March 13, 2016
A continuation of paddle work has ensued! I am now into the nitty gritty, shaping and working the transitions from the handle to the shaft, and the shaft to the blade. Mostly using hand powered sandpaper at this point, each session leaves my upper triceps aching. I am also making sure that the blade of the paddle is flat and symmetrical. This requires some more smoke shaving, the use of an orbital, aaand more hand sanding.
Friday morning we woke up early to catch the sunrise. The trail was called the Pillbox trail, taking us up a ridge on the East side of the island. Hiking up in the near pitch black, we arrived at the top a mere 20 minutes later. The pillboxes located on the trail were previously used during World War II to track targets at sea and send locations for firing. They also gave way to nice seats for watching the sunrise. We decided, however, to walk just a little farther and grab a spot minus the twenty-five other spectators. Behind me in the picture on the right are two islands that are called the Mokes.
Later in the day we enjoyed a Hawaiian burger that included fresh pineapple, teriyaki sauce, lettuce, tomato, onion, swiss, and mayo. A crazy combination, that left us very content. Thanks to the waiter that insisted we try it (with added bacon!)! There was also a quick stop to Waikiki Beach, to check that off my list. This is the beautiful, sought after vacation spot on Oahu. Gorgeous, but too crowded for my taste.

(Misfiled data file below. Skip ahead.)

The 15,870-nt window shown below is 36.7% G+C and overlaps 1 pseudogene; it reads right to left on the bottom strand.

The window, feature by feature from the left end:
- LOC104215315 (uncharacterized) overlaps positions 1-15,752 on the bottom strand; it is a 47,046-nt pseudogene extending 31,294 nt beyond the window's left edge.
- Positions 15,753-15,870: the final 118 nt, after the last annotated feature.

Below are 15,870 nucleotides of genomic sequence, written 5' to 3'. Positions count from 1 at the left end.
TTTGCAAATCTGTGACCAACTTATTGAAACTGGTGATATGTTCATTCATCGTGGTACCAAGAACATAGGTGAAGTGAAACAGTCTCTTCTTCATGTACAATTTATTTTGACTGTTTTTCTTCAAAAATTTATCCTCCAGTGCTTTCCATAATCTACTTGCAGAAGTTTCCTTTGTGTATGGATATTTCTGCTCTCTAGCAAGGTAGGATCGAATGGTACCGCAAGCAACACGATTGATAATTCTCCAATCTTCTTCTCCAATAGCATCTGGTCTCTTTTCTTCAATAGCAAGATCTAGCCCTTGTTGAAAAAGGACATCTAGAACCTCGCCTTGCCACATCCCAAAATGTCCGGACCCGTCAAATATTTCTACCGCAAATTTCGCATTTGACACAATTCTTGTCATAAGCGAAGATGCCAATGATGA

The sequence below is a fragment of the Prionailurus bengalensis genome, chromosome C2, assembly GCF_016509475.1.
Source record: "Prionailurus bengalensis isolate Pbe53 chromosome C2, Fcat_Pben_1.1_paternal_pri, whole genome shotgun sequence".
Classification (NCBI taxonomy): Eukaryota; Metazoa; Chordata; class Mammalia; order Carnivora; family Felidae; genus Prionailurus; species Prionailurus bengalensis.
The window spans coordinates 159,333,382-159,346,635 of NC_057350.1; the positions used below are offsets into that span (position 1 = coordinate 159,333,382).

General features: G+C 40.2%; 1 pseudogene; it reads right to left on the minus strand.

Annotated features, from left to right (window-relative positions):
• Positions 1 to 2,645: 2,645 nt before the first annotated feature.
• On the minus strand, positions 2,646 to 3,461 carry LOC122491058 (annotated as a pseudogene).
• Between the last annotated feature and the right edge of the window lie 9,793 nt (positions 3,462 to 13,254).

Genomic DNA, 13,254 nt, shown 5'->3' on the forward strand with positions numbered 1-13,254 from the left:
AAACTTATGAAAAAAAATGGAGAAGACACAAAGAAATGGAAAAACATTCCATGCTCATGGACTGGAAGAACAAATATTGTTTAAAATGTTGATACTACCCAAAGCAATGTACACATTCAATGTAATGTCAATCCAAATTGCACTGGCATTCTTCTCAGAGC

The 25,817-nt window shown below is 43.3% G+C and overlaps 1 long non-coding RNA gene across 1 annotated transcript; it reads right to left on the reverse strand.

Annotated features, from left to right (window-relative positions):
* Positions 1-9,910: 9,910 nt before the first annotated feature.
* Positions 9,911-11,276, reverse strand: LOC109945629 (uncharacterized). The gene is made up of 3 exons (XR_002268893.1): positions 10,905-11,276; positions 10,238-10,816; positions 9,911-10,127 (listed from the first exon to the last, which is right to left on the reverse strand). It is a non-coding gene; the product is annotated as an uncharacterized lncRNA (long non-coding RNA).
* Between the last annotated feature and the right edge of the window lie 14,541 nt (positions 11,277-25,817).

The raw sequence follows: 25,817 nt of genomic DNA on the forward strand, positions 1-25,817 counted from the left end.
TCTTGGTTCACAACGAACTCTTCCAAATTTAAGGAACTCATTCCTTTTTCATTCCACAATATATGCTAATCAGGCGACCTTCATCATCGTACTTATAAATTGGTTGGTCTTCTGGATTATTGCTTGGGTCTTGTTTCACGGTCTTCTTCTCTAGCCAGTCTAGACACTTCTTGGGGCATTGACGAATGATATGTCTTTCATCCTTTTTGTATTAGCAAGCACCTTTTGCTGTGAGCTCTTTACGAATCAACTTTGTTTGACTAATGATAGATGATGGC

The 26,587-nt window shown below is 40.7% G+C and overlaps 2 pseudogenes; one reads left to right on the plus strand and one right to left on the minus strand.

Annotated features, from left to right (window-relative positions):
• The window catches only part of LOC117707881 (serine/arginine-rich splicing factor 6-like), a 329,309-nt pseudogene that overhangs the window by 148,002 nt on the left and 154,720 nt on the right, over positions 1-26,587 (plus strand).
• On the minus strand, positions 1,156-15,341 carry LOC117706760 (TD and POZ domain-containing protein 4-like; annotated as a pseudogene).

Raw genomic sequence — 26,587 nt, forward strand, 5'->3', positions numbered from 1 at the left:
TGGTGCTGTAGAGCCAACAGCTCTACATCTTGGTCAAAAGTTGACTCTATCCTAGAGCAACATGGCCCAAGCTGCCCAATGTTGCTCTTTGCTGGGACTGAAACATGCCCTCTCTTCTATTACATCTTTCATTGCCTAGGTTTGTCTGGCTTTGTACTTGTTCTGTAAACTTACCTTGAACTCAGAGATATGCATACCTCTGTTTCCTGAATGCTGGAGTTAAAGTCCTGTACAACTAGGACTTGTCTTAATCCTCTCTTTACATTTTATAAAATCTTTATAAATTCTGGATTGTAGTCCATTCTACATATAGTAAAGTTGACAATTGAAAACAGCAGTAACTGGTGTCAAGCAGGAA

Saturday we went to check out the Swap Meet. This market place had over 400 vendors selling both original artwork and touristy souvenirs. In the central picture, the dark fruit is an avocado; it’s crazy huge!
After picking out some souvenirs, we headed for the peaceful tranquility that the Byodo Temple offers. This temple was built to commemorate the first Japanese immigrants that came to the island. It is a small scale replica of the original in Japan, located at a United Nations World Heritage Site. You are invited to find a quiet place to meditate or just walk around and enjoy the temple and its grounds.
To really immerse myself in the habitat of Hawaii, my host family agreed to a camping trip! We slept nestled under an indigenous Acacia Koa tree. If there is a wood that understands the pulse of the Hawaiian people, it would be Koa. It was considered a wood of the gods, and is now protected due to over harvesting. I have been learning a lot about different woods through working on my paddle project. The mountains that we woke up to were stunning, and then we proceeded to make and eat eggs and spam for breakfast. Spam became popular during World War II and has continued to be a staple for the Hawaiian people. It’s pretty tasty!
On one last note, beware of the bugs. This one is considered small!